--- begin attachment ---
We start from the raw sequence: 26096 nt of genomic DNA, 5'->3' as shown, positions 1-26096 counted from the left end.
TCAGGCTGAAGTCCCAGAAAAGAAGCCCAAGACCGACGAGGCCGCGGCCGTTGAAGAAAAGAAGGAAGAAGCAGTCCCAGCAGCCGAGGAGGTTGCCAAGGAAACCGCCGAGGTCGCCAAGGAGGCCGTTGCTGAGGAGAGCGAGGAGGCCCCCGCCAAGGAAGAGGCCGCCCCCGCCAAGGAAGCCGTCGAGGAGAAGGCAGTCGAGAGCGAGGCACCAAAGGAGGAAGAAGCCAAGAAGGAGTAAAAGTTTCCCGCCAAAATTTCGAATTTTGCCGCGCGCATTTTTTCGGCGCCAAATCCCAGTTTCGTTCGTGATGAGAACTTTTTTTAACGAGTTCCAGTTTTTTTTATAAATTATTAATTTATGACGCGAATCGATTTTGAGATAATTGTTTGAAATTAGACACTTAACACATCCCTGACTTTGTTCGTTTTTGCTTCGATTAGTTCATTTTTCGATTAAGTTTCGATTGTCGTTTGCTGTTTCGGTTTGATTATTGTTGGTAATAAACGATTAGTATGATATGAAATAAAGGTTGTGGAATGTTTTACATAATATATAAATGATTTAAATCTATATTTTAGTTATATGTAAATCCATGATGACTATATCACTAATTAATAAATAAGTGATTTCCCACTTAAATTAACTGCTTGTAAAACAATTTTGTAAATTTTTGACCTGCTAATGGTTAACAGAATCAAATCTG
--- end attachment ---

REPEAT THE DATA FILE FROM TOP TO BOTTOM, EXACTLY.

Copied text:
We start from the raw sequence: 26096 nt of genomic DNA, 5'->3' as shown, positions 1-26096 counted from the left end.
TCAGGCTGAAGTCCCAGAAAAGAAGCCCAAGACCGACGAGGCCGCGGCCGTTGAAGAAAAGAAGGAAGAAGCAGTCCCAGCAGCCGAGGAGGTTGCCAAGGAAACCGCCGAGGTCGCCAAGGAGGCCGTTGCTGAGGAGAGCGAGGAGGCCCCCGCCAAGGAAGAGGCCGCCCCCGCCAAGGAAGCCGTCGAGGAGAAGGCAGTCGAGAGCGAGGCACCAAAGGAGGAAGAAGCCAAGAAGGAGTAAAAGTTTCCCGCCAAAATTTCGAATTTTGCCGCGCGCATTTTTTCGGCGCCAAATCCCAGTTTCGTTCGTGATGAGAACTTTTTTTAACGAGTTCCAGTTTTTTTTATAAATTATTAATTTATGACGCGAATCGATTTTGAGATAATTGTTTGAAATTAGACACTTAACACATCCCTGACTTTGTTCGTTTTTGCTTCGATTAGTTCATTTTTCGATTAAGTTTCGATTGTCGTTTGCTGTTTCGGTTTGATTATTGTTGGTAATAAACGATTAGTATGATATGAAATAAAGGTTGTGGAATGTTTTACATAATATATAAATGATTTAAATCTATATTTTAGTTATATGTAAATCCATGATGACTATATCACTAATTAATAAATAAGTGATTTCCCACTTAAATTAACTGCTTGTAAAACAATTTTGTAAATTTTTGACCTGCTAATGGTTAACAGAATCAAATCTG